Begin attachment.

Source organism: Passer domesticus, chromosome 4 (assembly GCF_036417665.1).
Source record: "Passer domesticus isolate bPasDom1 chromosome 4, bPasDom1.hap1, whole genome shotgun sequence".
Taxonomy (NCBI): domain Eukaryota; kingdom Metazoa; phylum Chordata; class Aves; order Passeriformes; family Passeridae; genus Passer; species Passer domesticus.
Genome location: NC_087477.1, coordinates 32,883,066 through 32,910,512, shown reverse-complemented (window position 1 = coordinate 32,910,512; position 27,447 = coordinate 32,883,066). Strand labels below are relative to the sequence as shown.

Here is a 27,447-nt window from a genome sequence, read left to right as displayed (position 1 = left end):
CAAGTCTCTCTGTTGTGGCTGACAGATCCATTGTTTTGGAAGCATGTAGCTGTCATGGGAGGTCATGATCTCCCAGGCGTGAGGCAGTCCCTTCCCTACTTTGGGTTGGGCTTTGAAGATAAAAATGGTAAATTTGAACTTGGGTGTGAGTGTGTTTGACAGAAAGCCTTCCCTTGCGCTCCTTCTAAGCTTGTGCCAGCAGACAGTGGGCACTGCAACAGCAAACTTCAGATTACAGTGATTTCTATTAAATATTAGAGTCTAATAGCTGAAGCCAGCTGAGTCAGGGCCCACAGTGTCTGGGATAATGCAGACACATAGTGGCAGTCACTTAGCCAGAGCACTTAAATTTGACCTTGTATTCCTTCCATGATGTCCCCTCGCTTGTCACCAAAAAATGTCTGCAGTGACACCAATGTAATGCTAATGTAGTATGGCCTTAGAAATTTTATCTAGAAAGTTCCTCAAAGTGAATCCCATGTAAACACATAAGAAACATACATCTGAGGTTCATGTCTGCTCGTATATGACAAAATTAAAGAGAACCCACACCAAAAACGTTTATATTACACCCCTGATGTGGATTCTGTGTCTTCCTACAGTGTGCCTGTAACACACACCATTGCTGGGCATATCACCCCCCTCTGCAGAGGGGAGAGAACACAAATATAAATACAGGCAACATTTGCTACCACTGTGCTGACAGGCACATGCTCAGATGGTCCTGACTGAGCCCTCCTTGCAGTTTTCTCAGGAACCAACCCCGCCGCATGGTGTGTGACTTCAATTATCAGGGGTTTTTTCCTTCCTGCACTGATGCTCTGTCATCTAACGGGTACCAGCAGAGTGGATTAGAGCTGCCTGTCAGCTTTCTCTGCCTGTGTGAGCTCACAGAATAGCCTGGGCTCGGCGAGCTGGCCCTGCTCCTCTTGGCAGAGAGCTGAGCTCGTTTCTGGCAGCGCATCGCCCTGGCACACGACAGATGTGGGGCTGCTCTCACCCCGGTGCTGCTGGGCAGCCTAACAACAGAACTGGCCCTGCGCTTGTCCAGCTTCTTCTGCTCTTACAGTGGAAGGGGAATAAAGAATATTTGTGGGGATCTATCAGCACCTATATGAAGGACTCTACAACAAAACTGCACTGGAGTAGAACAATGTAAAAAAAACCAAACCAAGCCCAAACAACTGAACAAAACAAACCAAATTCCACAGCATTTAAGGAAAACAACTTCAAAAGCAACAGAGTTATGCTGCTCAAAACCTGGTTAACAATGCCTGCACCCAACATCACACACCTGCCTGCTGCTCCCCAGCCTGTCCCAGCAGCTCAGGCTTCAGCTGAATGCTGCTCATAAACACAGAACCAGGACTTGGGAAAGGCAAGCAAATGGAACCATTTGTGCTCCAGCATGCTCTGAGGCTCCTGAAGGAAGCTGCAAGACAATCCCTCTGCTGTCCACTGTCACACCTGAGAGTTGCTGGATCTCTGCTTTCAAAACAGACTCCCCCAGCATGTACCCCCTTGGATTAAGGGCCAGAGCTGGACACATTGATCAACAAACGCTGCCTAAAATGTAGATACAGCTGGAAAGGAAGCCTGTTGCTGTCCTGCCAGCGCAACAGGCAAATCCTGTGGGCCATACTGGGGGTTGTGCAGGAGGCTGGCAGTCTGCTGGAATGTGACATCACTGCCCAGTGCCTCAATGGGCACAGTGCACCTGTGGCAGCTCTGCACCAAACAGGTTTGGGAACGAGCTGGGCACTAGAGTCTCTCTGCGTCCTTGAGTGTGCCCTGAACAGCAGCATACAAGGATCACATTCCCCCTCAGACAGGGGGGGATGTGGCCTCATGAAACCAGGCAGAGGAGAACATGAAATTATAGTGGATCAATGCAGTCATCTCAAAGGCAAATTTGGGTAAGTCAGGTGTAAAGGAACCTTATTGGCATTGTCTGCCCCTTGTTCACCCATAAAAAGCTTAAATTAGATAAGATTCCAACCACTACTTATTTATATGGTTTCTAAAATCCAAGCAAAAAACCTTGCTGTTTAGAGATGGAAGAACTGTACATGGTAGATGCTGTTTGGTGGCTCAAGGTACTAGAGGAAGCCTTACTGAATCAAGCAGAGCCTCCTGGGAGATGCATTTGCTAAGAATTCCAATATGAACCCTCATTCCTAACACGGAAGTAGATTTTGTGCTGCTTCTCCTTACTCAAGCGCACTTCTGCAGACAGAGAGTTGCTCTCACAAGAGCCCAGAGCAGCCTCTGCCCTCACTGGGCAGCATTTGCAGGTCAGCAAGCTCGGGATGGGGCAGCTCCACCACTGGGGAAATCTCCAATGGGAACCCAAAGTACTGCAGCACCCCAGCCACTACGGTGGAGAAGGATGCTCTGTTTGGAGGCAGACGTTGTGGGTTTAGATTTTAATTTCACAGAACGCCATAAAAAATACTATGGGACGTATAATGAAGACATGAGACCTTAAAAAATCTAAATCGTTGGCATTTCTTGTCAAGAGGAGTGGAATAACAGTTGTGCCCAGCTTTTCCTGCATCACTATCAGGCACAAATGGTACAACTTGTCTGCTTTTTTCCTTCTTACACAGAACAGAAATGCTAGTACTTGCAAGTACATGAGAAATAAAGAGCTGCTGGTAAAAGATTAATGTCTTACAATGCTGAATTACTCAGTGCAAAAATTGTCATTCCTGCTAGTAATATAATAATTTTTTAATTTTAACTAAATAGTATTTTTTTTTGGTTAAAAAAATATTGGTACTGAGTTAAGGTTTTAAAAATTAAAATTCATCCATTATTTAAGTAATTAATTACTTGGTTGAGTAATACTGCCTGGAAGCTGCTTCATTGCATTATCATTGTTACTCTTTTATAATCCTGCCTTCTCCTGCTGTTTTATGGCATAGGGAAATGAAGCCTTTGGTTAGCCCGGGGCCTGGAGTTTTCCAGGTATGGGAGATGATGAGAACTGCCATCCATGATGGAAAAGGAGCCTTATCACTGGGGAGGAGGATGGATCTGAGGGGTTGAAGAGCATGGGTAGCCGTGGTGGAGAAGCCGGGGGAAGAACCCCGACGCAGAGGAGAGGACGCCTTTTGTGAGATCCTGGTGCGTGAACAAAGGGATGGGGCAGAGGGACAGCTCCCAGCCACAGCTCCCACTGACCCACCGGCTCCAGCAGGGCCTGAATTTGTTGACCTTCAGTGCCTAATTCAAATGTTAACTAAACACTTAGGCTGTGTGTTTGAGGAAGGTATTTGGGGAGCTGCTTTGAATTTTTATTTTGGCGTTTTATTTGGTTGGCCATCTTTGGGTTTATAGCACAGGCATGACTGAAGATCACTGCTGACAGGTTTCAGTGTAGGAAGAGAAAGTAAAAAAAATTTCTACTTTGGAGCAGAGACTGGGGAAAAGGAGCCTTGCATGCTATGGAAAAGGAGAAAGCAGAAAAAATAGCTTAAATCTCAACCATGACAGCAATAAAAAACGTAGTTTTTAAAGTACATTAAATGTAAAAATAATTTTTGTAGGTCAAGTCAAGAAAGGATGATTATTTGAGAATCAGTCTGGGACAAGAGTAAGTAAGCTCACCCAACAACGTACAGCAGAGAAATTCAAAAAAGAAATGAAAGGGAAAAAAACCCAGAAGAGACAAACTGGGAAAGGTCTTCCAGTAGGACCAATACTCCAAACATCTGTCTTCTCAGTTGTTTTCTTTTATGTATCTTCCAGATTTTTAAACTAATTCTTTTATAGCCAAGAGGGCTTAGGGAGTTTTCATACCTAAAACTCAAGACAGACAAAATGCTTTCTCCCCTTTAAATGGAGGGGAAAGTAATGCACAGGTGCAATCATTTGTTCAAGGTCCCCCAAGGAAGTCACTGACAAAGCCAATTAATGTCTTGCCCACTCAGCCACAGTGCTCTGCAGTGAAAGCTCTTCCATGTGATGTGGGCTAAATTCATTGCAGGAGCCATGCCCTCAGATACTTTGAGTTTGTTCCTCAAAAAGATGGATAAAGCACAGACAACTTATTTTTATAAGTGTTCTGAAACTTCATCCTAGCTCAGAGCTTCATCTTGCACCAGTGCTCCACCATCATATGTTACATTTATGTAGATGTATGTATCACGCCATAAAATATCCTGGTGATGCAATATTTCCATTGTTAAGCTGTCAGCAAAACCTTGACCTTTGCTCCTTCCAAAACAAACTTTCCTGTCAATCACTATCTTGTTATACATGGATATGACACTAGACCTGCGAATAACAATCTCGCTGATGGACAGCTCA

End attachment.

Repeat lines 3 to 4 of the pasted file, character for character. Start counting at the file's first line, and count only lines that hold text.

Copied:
Taxonomy (NCBI): domain Eukaryota; kingdom Metazoa; phylum Chordata; class Aves; order Passeriformes; family Passeridae; genus Passer; species Passer domesticus.
Genome location: NC_087477.1, coordinates 32,883,066 through 32,910,512, shown reverse-complemented (window position 1 = coordinate 32,910,512; position 27,447 = coordinate 32,883,066). Strand labels below are relative to the sequence as shown.